To Sister Nivedita
THE MATH, BELUR,
HOWRAH DISTRICT, BENGAL,
4 April 1901.
A letter came just now from Mr. R. Dutt [Ramesh Dutta] praising you and your work in England very much and asking me to wish you to stop longer in England.
It requires no imagination to learn that I am overjoyed at all the news about you Mr. Dutt so kindly sends.
Of course, you stay as long as you think you are working well. Yum [Miss Josephine MacLeod] had some talk about you with Mother [Holy Mother, Sarada Devi], and she desired you to come over. Of course, it was only her love and anxiety to see you — that was all; but poor Yum has been much too serious for once, and hence all these letters. However, I am glad it should happen, as I learnt so much about your work from Mr. Dutt, who can't be accused of a relative's blind love.
I have written to Mrs. Bull already about this matter. I am now at last in Dacca and had some lectures here. I depart for Chandranath tomorrow, near Chittagong, the farthest eastern extremity of Bengal. My Mother, aunt, cousin, another cousin's widow, and nine boys are with me. They all send you love.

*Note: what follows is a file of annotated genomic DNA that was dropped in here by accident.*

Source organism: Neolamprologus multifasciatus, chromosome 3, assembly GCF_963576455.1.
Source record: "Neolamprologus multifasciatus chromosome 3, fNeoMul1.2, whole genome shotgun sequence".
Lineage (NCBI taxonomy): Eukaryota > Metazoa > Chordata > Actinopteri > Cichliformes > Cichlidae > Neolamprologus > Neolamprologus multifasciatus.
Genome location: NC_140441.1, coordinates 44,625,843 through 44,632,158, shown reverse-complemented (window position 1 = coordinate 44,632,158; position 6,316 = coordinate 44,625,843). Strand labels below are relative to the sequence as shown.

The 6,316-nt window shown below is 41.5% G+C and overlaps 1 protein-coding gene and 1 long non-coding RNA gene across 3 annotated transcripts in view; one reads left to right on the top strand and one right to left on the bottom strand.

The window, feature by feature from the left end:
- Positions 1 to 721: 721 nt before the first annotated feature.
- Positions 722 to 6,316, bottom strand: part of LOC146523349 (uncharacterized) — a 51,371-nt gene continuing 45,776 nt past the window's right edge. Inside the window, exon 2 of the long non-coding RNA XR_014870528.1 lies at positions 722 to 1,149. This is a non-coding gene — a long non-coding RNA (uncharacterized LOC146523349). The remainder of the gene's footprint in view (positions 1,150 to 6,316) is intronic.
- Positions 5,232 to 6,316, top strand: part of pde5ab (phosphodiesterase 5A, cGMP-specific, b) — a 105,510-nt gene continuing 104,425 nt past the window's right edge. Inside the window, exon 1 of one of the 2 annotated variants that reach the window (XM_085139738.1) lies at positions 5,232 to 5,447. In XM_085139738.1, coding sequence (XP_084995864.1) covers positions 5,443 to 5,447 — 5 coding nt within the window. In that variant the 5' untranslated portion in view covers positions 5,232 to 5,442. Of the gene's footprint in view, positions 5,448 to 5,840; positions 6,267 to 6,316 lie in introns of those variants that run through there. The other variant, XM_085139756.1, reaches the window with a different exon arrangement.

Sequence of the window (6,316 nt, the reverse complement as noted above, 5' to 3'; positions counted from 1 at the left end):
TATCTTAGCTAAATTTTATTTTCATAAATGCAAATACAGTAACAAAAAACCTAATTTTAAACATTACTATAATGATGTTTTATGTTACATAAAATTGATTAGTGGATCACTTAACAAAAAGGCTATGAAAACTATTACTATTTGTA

I had just now a few lines from Mrs. Bull, also a letter from Mr. Sturdy. As it would be almost impossible for me to write for some days now, I ask you to thank Mrs. Bull for me for her letter, and tell her kindly that I have just now a long letter from Miss [Christina] Greenstidel of Detroit. She mentions a beautiful letter from Mrs. Bull. Sturdy writes about the publication of any further edition of Raja-Yoga by Longmans. I leave that consideration with Mrs. Bull. She may talk over the matter with Sturdy and do what she thinks proper.
Please give Sturdy my best love, and tell him I am on the march and will take time to reply to his letter; in the meanwhile the business will be looked after by Mrs. Bull.
With everlasting love and blessings,